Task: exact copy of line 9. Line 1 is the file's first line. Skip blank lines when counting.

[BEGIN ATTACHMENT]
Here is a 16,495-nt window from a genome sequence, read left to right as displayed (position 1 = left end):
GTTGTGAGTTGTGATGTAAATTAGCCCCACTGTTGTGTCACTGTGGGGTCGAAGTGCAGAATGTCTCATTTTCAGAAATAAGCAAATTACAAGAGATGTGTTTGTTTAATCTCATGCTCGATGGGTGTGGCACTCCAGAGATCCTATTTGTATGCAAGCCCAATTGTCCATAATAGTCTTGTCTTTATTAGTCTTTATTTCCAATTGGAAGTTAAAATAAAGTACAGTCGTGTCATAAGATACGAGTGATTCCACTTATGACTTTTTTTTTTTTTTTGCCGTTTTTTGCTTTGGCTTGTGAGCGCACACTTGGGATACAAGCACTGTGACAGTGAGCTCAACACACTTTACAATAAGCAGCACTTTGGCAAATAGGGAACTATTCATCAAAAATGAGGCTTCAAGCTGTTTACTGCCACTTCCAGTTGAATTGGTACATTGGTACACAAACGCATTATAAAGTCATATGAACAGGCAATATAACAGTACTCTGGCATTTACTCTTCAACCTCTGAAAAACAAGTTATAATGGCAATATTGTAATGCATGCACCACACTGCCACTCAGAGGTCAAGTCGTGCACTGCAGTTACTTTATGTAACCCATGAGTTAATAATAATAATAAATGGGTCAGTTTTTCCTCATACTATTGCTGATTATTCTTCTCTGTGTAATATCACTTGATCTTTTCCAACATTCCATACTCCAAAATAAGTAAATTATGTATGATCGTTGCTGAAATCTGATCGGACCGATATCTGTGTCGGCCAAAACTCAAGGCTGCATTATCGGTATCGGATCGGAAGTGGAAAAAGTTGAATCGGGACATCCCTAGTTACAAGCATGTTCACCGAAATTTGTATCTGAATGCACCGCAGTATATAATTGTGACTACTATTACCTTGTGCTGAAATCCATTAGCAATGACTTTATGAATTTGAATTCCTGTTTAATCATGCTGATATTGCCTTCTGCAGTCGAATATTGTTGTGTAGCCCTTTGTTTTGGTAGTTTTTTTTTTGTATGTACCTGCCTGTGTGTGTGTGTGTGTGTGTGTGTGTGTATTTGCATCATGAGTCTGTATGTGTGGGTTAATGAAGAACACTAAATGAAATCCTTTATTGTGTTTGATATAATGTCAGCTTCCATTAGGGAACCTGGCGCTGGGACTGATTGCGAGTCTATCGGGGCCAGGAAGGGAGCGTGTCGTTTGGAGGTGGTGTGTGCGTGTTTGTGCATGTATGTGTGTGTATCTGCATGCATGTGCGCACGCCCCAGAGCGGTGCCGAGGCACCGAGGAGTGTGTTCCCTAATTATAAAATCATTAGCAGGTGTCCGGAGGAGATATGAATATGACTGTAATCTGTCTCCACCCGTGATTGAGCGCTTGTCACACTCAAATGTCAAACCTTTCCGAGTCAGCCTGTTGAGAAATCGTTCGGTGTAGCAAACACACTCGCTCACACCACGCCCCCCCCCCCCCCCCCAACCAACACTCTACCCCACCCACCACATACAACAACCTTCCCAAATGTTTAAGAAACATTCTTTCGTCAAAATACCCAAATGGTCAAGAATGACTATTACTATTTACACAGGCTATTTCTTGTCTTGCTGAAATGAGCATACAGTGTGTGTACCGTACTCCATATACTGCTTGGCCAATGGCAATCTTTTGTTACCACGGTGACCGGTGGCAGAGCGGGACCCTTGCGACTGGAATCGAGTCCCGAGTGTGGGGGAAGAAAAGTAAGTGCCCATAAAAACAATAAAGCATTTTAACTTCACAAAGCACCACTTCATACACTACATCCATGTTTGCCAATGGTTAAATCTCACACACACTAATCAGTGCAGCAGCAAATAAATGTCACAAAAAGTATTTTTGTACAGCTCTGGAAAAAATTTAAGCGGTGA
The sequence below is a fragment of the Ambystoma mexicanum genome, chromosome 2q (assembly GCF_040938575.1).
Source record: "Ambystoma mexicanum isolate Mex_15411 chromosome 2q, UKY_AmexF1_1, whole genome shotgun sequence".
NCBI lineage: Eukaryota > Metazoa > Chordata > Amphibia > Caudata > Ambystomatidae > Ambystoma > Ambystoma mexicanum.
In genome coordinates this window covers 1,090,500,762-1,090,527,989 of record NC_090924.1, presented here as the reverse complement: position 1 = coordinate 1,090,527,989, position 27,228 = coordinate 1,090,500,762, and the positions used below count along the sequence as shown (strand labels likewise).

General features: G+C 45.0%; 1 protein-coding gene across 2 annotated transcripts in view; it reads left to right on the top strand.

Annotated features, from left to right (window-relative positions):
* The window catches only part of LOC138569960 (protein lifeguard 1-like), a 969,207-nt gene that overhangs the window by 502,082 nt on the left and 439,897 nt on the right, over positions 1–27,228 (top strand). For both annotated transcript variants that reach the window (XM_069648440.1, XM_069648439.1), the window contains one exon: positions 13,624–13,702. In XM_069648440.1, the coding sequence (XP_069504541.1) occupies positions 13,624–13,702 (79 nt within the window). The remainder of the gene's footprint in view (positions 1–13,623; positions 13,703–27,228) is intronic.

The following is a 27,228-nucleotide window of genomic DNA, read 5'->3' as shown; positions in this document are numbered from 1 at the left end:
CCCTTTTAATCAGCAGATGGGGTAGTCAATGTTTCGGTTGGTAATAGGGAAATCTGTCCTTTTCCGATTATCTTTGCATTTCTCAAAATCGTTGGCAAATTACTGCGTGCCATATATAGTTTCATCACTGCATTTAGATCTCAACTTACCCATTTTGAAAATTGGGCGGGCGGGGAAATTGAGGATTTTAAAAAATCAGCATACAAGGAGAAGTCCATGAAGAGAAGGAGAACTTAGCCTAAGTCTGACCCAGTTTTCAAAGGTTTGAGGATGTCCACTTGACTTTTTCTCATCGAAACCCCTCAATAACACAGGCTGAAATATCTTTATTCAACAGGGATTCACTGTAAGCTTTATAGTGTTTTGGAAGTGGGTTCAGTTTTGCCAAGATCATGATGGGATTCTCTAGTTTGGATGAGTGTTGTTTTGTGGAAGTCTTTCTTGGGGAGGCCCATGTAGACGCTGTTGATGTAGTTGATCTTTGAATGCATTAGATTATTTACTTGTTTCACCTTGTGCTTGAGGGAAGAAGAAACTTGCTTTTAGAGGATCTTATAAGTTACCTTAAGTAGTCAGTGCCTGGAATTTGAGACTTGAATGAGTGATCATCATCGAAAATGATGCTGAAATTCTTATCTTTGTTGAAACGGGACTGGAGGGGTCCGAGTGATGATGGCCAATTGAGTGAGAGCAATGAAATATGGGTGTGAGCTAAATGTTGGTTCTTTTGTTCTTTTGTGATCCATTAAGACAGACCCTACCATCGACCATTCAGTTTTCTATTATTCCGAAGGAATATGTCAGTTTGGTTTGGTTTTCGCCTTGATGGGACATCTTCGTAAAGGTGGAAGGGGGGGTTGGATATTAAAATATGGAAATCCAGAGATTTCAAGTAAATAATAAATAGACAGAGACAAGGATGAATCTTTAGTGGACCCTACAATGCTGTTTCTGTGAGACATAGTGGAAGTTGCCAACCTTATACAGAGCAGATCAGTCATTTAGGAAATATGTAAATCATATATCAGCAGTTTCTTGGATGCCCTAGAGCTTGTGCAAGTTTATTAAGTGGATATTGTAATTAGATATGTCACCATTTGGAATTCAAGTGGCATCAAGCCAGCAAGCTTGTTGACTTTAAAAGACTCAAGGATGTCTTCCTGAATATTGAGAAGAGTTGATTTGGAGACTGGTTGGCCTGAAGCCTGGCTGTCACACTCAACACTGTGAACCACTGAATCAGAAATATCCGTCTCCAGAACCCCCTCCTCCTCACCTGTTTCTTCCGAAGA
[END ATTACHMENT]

* The window catches only part of LOC138569960 (protein lifeguard 1-like), a 969,207-nt gene that overhangs the window by 502,082 nt on the left and 439,897 nt on the right, over positions 1–27,228 (top strand). For both annotated transcript variants that reach the window (XM_069648440.1, XM_069648439.1), the window contains one exon: positions 13,624–13,702. In XM_069648440.1, the coding sequence (XP_069504541.1) occupies positions 13,624–13,702 (79 nt within the window). The remainder of the gene's footprint in view (positions 1–13,623; positions 13,703–27,228) is intronic.